Apr 2010 | Asset Protection - Legal and Taxation Aspect Part II

The Legal and Taxation Aspects of Asset Protection: Part 2

Irish Tax Review April 2010

CAVEAT This article does not deal with the additional creditor reliefs available to NAMA under the National Management Agency Act 2009

 

Aileen Keogan Solicitor and Tax Consultant

 

Introduction  

 

Part 1 of this article was published in the January 2010 edition of Irish Tax Review, outlining why and how asset protection is dealt with. Part 2 now deals with the legal and taxation issues that arise out of asset protection.   

 

 

Legal Issues to Consider   

 

Declaration of solvency    

Before the transfer of any asset into a company or trust or to a spouse or a child (“the asset protection structure”), the question of whether that transfer is valid or could be unwound needs to be addressed. Part 1 of this article already made reference to the fraudulent preference provisions of the Bankruptcy Act 1988.1These provisions apply to any transfers made at an undervalue, i.e. by way of gift or partial gift, unless made before and in consideration of marriage (in which case separate provisions apply). If assets are transferred into any of the asset protection structures mentioned in Part 1 of this article, care must be taken to ensure that the legislation will not apply to unwind the transfer and make it available to creditors or the Official Assignee in Bankruptcy of the client.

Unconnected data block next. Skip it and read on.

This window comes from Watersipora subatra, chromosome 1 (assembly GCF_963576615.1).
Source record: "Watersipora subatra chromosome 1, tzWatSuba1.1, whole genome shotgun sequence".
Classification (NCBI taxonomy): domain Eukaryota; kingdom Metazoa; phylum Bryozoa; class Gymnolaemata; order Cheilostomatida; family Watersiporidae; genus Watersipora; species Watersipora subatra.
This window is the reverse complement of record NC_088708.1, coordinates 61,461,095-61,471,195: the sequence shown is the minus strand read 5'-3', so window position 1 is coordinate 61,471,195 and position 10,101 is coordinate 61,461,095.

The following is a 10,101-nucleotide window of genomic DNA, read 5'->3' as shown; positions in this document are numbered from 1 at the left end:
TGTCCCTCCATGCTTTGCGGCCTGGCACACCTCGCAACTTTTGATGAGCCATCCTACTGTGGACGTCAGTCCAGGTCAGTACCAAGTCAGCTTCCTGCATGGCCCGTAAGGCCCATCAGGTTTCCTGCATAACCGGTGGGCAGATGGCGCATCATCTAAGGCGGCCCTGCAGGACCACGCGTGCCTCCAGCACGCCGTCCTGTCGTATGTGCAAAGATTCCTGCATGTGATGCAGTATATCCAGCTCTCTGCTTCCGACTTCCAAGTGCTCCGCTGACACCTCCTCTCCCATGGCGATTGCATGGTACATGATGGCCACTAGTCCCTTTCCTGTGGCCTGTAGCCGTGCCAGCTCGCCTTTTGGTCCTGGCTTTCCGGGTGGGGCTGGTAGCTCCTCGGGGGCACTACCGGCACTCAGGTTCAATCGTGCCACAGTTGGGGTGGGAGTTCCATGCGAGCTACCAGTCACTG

The legal practice to provide good title to the assets transferred is such that the client must swear a declaration of solvency stating that he or she is solvent without recourse to the assets proposed to be transferred. It would appear sensible for the client to back up that declaration with a statement of net worth that has been prepared and analysed critically by professionals. While this would not protect the transfer until the two-year cut-off period has passed (during which time, if the client becomes bankrupt, the transfer can be declared void, whether or not the client was in fact insolvent at the time of the transfer), it will assist the transferee to resist a claim made if the client becomes bankrupt within five years of the transfer (but after the two years have passed).   

     

There is no requirement for an Official Assignee to prove a fraudulent intention in these cases. If the bankruptcy occurs within two years, no proof is necessary regarding fraud or solvency. If the bankruptcy occurs between two and five years, the burden is on the transferee to prove that the bankrupt was at the time able to pay his or her debts at the date of the transfer without recourse to the property transferred.   

     

Nevertheless, where there is a conveyance of property made with the intent to delay, hinder or defraud creditors and others of their just and lawful debts, rights and remedies, such a conveyance is voidable unless the conveyance is bona fide for full consideration to a person not having notice or knowledge of the intended fraud.2There is no time limit on this provision, albeit in this case the intent to defraud would have to be proved by the creditor/Official Assignee.